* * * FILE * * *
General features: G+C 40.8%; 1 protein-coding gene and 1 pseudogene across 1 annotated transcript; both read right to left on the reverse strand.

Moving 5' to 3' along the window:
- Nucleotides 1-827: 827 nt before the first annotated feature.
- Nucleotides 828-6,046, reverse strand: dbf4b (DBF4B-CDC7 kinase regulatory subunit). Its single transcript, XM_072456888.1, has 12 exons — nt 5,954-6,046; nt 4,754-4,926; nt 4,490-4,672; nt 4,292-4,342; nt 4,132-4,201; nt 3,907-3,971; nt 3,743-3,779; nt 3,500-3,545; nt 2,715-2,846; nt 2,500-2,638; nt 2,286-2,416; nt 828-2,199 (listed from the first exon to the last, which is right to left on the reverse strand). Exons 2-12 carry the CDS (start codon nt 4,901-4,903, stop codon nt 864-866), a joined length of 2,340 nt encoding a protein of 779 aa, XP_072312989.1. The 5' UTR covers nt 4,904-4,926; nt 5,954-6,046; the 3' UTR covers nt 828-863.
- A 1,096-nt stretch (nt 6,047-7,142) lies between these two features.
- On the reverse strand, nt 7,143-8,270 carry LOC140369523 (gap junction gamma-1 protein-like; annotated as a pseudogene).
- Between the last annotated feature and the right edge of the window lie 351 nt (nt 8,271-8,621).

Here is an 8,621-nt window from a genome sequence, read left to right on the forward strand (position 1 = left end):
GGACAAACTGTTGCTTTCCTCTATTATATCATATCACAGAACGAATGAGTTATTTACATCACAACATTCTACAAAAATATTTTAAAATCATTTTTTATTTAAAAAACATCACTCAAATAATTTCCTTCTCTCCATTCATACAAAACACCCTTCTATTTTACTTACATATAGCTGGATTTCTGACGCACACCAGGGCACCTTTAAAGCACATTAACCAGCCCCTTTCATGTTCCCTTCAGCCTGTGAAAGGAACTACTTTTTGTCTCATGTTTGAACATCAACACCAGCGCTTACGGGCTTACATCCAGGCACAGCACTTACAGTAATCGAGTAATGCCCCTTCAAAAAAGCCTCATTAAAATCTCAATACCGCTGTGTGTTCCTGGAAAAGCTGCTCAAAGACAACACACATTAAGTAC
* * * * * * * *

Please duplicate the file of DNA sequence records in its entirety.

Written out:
General features: G+C 40.8%; 1 protein-coding gene and 1 pseudogene across 1 annotated transcript; both read right to left on the reverse strand.

Moving 5' to 3' along the window:
- Nucleotides 1-827: 827 nt before the first annotated feature.
- Nucleotides 828-6,046, reverse strand: dbf4b (DBF4B-CDC7 kinase regulatory subunit). Its single transcript, XM_072456888.1, has 12 exons — nt 5,954-6,046; nt 4,754-4,926; nt 4,490-4,672; nt 4,292-4,342; nt 4,132-4,201; nt 3,907-3,971; nt 3,743-3,779; nt 3,500-3,545; nt 2,715-2,846; nt 2,500-2,638; nt 2,286-2,416; nt 828-2,199 (listed from the first exon to the last, which is right to left on the reverse strand). Exons 2-12 carry the CDS (start codon nt 4,901-4,903, stop codon nt 864-866), a joined length of 2,340 nt encoding a protein of 779 aa, XP_072312989.1. The 5' UTR covers nt 4,904-4,926; nt 5,954-6,046; the 3' UTR covers nt 828-863.
- A 1,096-nt stretch (nt 6,047-7,142) lies between these two features.
- On the reverse strand, nt 7,143-8,270 carry LOC140369523 (gap junction gamma-1 protein-like; annotated as a pseudogene).
- Between the last annotated feature and the right edge of the window lie 351 nt (nt 8,271-8,621).

Here is an 8,621-nt window from a genome sequence, read left to right on the forward strand (position 1 = left end):
GGACAAACTGTTGCTTTCCTCTATTATATCATATCACAGAACGAATGAGTTATTTACATCACAACATTCTACAAAAATATTTTAAAATCATTTTTTATTTAAAAAACATCACTCAAATAATTTCCTTCTCTCCATTCATACAAAACACCCTTCTATTTTACTTACATATAGCTGGATTTCTGACGCACACCAGGGCACCTTTAAAGCACATTAACCAGCCCCTTTCATGTTCCCTTCAGCCTGTGAAAGGAACTACTTTTTGTCTCATGTTTGAACATCAACACCAGCGCTTACGGGCTTACATCCAGGCACAGCACTTACAGTAATCGAGTAATGCCCCTTCAAAAAAGCCTCATTAAAATCTCAATACCGCTGTGTGTTCCTGGAAAAGCTGCTCAAAGACAACACACATTAAGTAC